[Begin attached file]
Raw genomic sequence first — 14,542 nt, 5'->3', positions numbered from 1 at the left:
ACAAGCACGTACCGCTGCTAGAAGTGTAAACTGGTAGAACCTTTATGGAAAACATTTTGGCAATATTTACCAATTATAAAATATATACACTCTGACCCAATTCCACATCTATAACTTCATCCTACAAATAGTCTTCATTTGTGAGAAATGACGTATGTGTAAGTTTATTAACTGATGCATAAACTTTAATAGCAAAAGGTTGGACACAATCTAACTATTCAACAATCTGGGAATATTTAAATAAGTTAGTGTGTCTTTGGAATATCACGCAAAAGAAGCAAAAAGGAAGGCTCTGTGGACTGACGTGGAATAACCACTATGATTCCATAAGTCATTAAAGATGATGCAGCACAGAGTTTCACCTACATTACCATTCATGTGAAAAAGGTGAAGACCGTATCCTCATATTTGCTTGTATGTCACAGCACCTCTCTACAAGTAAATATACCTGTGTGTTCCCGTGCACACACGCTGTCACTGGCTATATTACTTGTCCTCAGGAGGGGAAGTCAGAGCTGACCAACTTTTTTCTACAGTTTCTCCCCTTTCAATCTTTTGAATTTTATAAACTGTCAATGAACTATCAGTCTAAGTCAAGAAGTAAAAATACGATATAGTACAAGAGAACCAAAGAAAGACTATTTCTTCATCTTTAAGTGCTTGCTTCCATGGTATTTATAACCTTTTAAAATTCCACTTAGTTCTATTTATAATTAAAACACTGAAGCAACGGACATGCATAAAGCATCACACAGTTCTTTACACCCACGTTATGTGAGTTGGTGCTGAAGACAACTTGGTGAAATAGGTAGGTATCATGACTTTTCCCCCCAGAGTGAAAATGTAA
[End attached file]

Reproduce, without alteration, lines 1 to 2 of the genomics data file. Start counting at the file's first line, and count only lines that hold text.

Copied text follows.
Raw genomic sequence first — 14,542 nt, 5'->3', positions numbered from 1 at the left:
ACAAGCACGTACCGCTGCTAGAAGTGTAAACTGGTAGAACCTTTATGGAAAACATTTTGGCAATATTTACCAATTATAAAATATATACACTCTGACCCAATTCCACATCTATAACTTCATCCTACAAATAGTCTTCATTTGTGAGAAATGACGTATGTGTAAGTTTATTAACTGATGCATAAACTTTAATAGCAAAAGGTTGGACACAATCTAACTATTCAACAATCTGGGAATATTTAAATAAGTTAGTGTGTCTTTGGAATATCACGCAAAAGAAGCAAAAAGGAAGGCTCTGTGGACTGACGTGGAATAACCACTATGATTCCATAAGTCATTAAAGATGATGCAGCACAGAGTTTCACCTACATTACCATTCATGTGAAAAAGGTGAAGACCGTATCCTCATATTTGCTTGTATGTCACAGCACCTCTCTACAAGTAAATATACCTGTGTGTTCCCGTGCACACACGCTGTCACTGGCTATATTACTTGTCCTCAGGAGGGGAAGTCAGAGCTGACCAACTTTTTTCTACAGTTTCTCCCCTTTCAATCTTTTGAATTTTATAAACTGTCAATGAACTATCAGTCTAAGTCAAGAAGTAAAAATACGATATAGTACAAGAGAACCAAAGAAAGACTATTTCTTCATCTTTAAGTGCTTGCTTCCATGGTATTTATAACCTTTTAAAATTCCACTTAGTTCTATTTATAATTAAAACACTGAAGCAACGGACATGCATAAAGCATCACACAGTTCTTTACACCCACGTTATGTGAGTTGGTGCTGAAGACAACTTGGTGAAATAGGTAGGTATCATGACTTTTCCCCCCAGAGTGAAAATGTAA